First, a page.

Former Vice President Al Gore’s groundbreaking[ly infamous] foray into documentary filmmaking, An Inconvenient Truth boasts two Oscars and one of the highest-ever box office grosses for a film of its kind. The doc weaves Gore’s personal travails into a larger appeal to grassroots-level advocacy, urging its viewers to consider the mounting pile of evidence in support of climate change‘s existence.

Why It’s Noteworthy

To paraphrase a good friend of mine, “Screw the politics. What other movie in the past decade has spurred as much debate as An Inconvenient Truth?” And you know what? He’s right: Regardless of your disposition toward climate change, this documentary gets people talking. This reason alone justifies the film’s existence, and then some. See it.

4. Earthlings, 2005

Narrated by animal rights advocate, lifelong vegan, and Academy Award-nominee Joaquin Phoenix, Earthlings utilizes hidden-camera footage to chronicle “the day-to-day practices of the largest industries in the world, all of which rely entirely on animals for profit.” In a departure of form from similar documentaries, Earthlings opts not to focus solely on the animals-as-food controversy. Instead, Phoenix implores viewers to consider their reliance on animals for clothing, entertainment, experimentation, and companionship.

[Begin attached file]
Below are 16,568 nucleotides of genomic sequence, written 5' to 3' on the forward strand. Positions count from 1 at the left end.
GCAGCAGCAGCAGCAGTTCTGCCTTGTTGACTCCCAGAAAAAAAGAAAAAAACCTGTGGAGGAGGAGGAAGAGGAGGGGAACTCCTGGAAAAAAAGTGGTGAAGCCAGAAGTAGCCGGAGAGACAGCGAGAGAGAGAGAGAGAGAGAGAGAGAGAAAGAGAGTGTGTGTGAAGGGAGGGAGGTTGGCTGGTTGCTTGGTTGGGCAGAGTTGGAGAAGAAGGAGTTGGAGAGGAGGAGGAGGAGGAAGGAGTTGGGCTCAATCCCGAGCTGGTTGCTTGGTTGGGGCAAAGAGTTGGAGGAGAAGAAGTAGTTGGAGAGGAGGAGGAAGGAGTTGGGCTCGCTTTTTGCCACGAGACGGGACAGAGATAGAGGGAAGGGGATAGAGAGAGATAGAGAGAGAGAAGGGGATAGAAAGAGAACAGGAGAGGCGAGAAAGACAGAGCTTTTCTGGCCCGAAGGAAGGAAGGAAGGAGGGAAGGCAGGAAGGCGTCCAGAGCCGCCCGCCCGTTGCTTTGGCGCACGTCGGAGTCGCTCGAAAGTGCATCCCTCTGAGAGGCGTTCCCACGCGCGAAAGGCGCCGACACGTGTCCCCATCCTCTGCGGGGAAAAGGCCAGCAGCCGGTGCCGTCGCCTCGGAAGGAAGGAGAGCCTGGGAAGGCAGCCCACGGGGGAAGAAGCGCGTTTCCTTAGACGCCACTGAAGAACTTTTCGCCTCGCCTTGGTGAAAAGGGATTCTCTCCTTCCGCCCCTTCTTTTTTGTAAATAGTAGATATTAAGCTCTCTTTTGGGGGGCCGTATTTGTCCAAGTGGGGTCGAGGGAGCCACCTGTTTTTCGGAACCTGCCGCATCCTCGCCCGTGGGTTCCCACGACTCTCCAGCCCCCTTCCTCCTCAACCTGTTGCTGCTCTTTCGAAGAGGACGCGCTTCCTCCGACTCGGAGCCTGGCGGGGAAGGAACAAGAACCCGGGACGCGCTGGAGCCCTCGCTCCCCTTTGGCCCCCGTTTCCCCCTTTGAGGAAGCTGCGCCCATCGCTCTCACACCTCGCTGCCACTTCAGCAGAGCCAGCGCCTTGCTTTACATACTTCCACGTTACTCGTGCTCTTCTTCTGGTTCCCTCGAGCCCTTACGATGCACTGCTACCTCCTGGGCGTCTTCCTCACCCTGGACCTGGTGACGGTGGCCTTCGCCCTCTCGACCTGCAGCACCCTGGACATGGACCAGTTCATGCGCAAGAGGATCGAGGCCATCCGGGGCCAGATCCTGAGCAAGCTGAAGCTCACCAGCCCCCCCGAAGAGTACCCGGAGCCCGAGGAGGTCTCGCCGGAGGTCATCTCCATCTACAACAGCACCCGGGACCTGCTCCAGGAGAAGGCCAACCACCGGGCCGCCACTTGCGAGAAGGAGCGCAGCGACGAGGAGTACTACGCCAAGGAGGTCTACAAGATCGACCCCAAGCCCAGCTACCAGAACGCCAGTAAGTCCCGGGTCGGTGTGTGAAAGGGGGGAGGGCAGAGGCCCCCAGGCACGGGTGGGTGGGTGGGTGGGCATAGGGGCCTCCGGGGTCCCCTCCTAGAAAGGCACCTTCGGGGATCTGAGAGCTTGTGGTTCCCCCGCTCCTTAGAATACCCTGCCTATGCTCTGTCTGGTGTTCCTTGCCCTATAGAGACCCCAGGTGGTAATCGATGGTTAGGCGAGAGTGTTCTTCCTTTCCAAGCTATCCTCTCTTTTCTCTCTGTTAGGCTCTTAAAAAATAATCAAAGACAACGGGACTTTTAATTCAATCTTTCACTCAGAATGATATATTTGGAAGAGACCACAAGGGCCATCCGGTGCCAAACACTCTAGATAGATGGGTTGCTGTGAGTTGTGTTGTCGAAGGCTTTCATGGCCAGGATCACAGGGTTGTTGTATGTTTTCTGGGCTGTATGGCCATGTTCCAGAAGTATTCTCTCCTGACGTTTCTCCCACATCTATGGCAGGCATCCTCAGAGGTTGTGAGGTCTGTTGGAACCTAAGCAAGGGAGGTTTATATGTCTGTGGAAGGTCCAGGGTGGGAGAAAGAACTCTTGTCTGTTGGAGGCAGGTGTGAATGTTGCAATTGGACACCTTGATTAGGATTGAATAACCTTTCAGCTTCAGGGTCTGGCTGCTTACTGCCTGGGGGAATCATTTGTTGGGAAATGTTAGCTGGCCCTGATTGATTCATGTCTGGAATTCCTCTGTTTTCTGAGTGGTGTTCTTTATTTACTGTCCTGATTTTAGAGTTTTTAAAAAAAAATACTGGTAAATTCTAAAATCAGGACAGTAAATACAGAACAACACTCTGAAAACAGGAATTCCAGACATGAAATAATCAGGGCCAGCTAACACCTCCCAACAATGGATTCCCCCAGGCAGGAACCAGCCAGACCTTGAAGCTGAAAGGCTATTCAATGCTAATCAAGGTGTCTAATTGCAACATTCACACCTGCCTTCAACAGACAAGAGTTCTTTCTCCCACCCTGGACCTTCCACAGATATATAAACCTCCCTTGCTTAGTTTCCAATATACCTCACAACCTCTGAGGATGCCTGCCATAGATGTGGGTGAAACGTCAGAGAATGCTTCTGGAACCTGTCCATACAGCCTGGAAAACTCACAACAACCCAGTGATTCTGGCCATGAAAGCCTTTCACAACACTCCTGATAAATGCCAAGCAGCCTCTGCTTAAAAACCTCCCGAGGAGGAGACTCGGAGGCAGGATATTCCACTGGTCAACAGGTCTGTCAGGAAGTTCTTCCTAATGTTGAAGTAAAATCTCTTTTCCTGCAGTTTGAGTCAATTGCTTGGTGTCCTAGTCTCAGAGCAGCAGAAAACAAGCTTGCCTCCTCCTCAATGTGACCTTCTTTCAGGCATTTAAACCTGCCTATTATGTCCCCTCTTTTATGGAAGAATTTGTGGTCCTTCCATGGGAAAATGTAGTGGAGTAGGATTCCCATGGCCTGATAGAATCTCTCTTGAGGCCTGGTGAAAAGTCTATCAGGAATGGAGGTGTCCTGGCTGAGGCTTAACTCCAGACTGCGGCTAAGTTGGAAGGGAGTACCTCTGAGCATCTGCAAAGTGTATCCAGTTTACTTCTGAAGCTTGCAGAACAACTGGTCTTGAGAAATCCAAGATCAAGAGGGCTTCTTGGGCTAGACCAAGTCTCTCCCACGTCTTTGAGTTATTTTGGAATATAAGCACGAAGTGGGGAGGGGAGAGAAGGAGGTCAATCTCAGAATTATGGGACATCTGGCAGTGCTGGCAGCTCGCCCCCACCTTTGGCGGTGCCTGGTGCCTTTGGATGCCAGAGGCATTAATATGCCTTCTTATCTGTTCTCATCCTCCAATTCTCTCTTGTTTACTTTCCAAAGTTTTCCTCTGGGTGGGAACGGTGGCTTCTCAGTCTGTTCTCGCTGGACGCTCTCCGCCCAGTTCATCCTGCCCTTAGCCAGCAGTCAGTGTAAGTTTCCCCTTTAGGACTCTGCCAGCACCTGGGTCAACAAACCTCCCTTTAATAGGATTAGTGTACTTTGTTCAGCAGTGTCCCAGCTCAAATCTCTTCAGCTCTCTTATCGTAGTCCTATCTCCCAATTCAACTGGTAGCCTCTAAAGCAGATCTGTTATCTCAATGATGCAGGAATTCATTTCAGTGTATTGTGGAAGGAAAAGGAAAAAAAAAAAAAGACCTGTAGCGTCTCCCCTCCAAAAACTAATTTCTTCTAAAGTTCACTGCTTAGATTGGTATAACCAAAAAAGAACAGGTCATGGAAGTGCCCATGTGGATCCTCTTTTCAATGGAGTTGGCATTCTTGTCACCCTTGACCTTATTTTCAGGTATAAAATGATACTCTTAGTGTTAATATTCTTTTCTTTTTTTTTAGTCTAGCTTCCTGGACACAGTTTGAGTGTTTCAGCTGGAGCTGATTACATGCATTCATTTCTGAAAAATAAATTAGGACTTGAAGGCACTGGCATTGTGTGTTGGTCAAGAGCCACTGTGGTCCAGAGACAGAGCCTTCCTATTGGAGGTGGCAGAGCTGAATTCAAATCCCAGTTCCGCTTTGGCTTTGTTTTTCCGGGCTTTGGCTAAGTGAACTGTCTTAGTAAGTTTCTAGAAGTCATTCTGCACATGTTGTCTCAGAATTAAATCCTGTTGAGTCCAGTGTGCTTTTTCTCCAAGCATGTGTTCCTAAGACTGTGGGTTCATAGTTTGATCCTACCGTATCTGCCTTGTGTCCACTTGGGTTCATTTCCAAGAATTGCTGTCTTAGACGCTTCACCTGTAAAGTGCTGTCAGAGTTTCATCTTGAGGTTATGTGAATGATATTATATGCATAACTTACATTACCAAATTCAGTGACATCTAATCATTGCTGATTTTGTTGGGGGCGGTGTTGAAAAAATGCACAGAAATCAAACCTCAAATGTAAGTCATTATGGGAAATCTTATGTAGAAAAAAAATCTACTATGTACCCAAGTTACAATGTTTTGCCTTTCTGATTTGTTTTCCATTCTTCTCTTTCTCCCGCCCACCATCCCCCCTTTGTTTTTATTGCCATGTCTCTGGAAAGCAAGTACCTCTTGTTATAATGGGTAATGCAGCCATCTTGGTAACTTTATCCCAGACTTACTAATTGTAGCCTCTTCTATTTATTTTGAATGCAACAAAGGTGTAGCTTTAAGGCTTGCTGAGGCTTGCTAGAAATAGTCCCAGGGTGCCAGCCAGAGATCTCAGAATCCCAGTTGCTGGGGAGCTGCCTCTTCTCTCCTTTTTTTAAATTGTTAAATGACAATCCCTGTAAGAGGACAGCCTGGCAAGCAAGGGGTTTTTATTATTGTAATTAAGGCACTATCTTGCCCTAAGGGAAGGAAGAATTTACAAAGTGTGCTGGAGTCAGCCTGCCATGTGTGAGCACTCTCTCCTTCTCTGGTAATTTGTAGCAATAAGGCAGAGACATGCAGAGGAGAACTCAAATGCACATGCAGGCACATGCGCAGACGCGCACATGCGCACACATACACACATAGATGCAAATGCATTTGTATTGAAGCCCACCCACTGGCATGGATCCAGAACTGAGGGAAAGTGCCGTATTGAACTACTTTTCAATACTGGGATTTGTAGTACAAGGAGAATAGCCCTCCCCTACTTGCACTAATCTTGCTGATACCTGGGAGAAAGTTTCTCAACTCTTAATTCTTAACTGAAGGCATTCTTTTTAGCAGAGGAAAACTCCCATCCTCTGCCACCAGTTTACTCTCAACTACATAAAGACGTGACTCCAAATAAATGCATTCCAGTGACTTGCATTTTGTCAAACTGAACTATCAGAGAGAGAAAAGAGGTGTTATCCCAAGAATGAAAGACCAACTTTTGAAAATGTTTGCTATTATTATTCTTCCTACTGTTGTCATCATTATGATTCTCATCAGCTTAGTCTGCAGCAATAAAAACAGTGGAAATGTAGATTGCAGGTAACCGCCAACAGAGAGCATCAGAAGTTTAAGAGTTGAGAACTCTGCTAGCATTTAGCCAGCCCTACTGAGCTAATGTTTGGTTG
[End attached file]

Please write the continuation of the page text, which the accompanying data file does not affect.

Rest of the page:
Why It’s Noteworthy

To the extent that animal consumption is linked to environmental concerns (read: wholly and as yet unalterably), this film makes a compelling, if pathos-heavy, argument. Moreover, Earthlings willfully denies its viewers the all-too-popular conceit that meat consumption is not an environmental issue. A strong word of caution to would-be viewers, though: Earthlings is not a film for the faint of heart.

3. Food, Inc., 2008

Robert Kenner’s Food, Inc. takes to task the notion that the modern-day food industry bears any resemblance to the bucolic, agrarian antecedent to which it professes kinship. In scene after stunning scene, the film deconstructs “the spinning of the pastoral fantasy,” positing instead a horrifyingly singular vision of for-profit conspiracy in which we’re all complicit.

Why It’s Noteworthy